The Ingress Protection rating of your iPhone is what determines whether it can be submerged in water and still come out unscathed. The acronym 'IP' stands for 'Ingress Protection', and it's a measure of how well the device will protect itself from foreign materials like dust or dirt, as well as water.
You may not have heard much about this before, but that's because its main purpose is to give you an idea of how durable your iPhone will be if you ever find yourself in conditions where it could get wet - like if you drop your phone into a puddle on the way to work!
There are 7 different levels of IP-rated devices: 0 (no protection), 1 (protection against solid objects), 2 (protection against solids and liquids), 3 (protection against solids, liquids, and gases) 4 (dust-protected) 5 (resistant against low pressure jets) 6 (resistant against pressurized streams).
Your average smartphone has an IP rating between 2-6 depending on its construction material - so even though most people wouldn't consider dropping their phone into a river or getting caught in heavy rainstorm as an everyday occurrence - it's good to know which level of protection your iPhone offers just in case something does happen unexpectedly!
IP rating is a standard that grades the effectiveness of water and dust prevention in electronic devices.
In layman’s terms, the IP rating is a standard that grades the effectiveness of water and dust prevention in electronic devices. The standard was created and maintained by the International Electrotechnical Commission (IEC).
There are two different types of waterproofing: IPX7 and IPX8. Both offer protection from water submersion, but not from all liquids.
The standard was created and maintained by the International Electrotechnical Commission (IEC).
The standard was created and maintained by the International Electrotechnical Commission (IEC). This is a global organization that helps develop standards for electrical and electronic products. The IEC works with the International Organization for Standardization (ISO) to create these standards. The IEC is based in Geneva, Switzerland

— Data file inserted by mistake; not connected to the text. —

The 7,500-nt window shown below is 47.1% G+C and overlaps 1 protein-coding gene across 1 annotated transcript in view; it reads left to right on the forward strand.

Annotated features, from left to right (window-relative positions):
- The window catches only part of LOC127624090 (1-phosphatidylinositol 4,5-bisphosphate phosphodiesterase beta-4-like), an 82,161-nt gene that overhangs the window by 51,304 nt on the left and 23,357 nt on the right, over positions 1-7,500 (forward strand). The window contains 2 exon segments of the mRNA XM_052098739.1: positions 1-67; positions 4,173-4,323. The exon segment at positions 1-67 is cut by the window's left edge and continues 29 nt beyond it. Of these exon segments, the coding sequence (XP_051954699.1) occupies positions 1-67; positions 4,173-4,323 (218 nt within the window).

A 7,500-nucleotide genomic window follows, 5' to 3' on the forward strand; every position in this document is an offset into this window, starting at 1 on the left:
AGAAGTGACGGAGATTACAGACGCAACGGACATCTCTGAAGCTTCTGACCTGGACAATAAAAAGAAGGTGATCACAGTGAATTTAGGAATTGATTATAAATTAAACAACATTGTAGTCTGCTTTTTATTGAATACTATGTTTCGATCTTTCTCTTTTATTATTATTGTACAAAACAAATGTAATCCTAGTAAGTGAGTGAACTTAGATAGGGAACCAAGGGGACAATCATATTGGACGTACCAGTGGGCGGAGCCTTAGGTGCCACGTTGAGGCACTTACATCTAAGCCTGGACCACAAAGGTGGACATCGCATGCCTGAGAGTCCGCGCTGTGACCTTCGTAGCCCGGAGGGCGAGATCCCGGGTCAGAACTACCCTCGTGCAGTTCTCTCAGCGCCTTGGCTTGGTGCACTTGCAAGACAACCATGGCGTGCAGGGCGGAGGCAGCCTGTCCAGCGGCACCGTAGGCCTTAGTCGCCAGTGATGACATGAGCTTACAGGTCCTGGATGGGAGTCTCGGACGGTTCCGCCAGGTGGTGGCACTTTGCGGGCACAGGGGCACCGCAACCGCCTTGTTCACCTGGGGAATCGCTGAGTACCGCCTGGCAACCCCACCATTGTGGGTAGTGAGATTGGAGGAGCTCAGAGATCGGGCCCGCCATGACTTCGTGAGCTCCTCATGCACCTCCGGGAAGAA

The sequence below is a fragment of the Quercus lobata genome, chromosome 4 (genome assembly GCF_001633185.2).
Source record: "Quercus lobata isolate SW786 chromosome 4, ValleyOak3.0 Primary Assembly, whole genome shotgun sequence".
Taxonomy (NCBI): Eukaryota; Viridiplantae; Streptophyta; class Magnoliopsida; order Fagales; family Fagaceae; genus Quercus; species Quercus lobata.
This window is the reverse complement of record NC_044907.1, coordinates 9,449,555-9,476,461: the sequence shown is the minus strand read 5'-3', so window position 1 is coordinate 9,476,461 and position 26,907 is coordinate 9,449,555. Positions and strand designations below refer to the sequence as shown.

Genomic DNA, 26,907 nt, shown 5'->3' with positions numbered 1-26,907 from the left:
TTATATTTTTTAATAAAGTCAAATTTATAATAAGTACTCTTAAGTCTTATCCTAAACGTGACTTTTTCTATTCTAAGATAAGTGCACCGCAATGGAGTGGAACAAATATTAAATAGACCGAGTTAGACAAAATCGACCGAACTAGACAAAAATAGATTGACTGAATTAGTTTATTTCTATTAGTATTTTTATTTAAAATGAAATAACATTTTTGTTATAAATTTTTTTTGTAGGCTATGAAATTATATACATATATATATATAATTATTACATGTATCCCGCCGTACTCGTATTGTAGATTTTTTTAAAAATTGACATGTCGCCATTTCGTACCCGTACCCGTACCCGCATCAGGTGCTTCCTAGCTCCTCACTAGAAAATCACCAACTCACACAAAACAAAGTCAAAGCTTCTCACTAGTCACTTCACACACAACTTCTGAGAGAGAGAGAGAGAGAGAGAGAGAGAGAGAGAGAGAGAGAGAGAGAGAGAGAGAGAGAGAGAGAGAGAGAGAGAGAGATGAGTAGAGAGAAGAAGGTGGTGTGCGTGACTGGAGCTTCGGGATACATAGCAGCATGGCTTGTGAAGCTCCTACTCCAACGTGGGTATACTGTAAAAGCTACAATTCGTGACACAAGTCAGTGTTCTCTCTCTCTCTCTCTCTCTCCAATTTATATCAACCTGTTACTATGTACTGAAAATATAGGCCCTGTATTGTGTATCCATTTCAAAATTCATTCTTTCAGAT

Each device will have an IP rating, which you can find online.
Each device will have an IP rating, which you can find online. The International Electrotechnical Commission (IEC) created and maintains the standard for water and dust prevention in electronic devices. It’s a two-digit number that ranges from zero to six, with zero being no protection at all and six being complete protection.
If you see your phone has an IP rating of 6, then congratulations; your phone is waterproof to a depth of 1 meter for over 30 minutes!
There are two parts to an IP rating, which we'll show you below.
An IP rating is a standard that grades the effectiveness of water and dust prevention in electronic devices. If you've ever bought something that says "waterproof," it's likely because it had a higher IP rating than other products on the market. You can find your device's IP rating by looking at the back or side of your phone, tablet, or other mobile device. Each product has its own unique number, but generally speaking:
A device with an IP67 rating should be able to withstand being submerged in 1 meter (3 feet) of water for 30 minutes.* A device with an IPX8 rating should be able to withstand being submerged in more than 1 meter (3 feet) for 30 minutes.* A device with an IPX4 rating will be protected against splashes from any direction
You need an extra case to make your phone waterproof, but you may be able to save some money if you only need water resistance.
You can buy a waterproof case for your phone, but you may be able to save some money if you only need water resistance.
If you want a fully waterproof phone, you'll pay more than if you just want something that's resistant to water. For example, the iPhone 8 Plus has an IP67 rating—it's completely fine being submerged in up to 1 meter of water for up to 30 minutes—and costs $799 unlocked on Amazon. On the other hand, Samsung's S9 costs $720 and has an IP68 rating: it can be submerged at depths of up to 5 feet for 30 minutes without damage.
I hope this article has helped you understand the difference between waterproof and water-resistant phones, and how to choose one. While it's not easy finding a phone that can withstand the elements, there are some options out there. Waterproof phones have become more common as time goes on, so if you're willing to spend more money on a device with an IP rating then maybe this is something worth looking into!